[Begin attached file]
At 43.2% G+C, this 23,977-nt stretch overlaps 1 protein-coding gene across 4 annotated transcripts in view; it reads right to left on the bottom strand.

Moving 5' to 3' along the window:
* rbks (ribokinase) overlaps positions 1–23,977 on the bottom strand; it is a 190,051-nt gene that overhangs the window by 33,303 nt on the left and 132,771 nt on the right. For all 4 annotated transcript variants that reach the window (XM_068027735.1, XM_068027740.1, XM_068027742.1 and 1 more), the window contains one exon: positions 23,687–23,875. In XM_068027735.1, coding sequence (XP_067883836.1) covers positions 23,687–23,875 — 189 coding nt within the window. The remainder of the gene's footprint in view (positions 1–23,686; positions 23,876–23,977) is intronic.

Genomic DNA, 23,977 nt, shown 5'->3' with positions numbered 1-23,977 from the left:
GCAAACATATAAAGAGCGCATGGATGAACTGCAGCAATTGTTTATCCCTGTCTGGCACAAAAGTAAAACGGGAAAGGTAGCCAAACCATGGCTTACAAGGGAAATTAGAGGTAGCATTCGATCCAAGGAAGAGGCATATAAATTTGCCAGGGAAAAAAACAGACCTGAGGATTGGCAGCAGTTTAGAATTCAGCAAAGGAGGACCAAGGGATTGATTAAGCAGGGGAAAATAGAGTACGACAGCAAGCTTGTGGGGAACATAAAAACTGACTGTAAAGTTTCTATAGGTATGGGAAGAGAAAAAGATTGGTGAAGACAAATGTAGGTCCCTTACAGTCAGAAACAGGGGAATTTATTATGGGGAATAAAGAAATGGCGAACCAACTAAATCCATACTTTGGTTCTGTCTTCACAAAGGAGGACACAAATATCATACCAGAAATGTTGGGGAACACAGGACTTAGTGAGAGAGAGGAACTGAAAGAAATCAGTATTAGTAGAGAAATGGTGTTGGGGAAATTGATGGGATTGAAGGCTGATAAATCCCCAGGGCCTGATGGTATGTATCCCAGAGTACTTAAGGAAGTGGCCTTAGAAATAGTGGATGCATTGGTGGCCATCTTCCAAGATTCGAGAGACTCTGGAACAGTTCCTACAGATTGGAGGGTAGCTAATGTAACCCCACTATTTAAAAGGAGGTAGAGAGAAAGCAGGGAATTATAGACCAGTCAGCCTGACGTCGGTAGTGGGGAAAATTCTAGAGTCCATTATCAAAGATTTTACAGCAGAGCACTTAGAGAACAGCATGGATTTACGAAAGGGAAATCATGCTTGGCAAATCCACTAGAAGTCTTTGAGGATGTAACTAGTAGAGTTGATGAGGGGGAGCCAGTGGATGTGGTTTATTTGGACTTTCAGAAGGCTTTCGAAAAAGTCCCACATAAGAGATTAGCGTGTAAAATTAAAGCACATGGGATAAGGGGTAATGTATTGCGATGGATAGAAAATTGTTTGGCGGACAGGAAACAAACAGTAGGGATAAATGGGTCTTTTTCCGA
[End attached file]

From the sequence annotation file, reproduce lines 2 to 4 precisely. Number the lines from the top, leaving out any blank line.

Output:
Moving 5' to 3' along the window:
* rbks (ribokinase) overlaps positions 1–23,977 on the bottom strand; it is a 190,051-nt gene that overhangs the window by 33,303 nt on the left and 132,771 nt on the right. For all 4 annotated transcript variants that reach the window (XM_068027735.1, XM_068027740.1, XM_068027742.1 and 1 more), the window contains one exon: positions 23,687–23,875. In XM_068027735.1, coding sequence (XP_067883836.1) covers positions 23,687–23,875 — 189 coding nt within the window. The remainder of the gene's footprint in view (positions 1–23,686; positions 23,876–23,977) is intronic.

Genomic DNA, 23,977 nt, shown 5'->3' with positions numbered 1-23,977 from the left: